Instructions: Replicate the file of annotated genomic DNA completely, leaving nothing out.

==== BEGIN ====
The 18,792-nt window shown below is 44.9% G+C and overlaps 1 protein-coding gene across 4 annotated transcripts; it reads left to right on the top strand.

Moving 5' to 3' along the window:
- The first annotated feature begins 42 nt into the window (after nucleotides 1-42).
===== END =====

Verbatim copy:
The 18,792-nt window shown below is 44.9% G+C and overlaps 1 protein-coding gene across 4 annotated transcripts; it reads left to right on the top strand.

Moving 5' to 3' along the window:
- The first annotated feature begins 42 nt into the window (after nucleotides 1-42).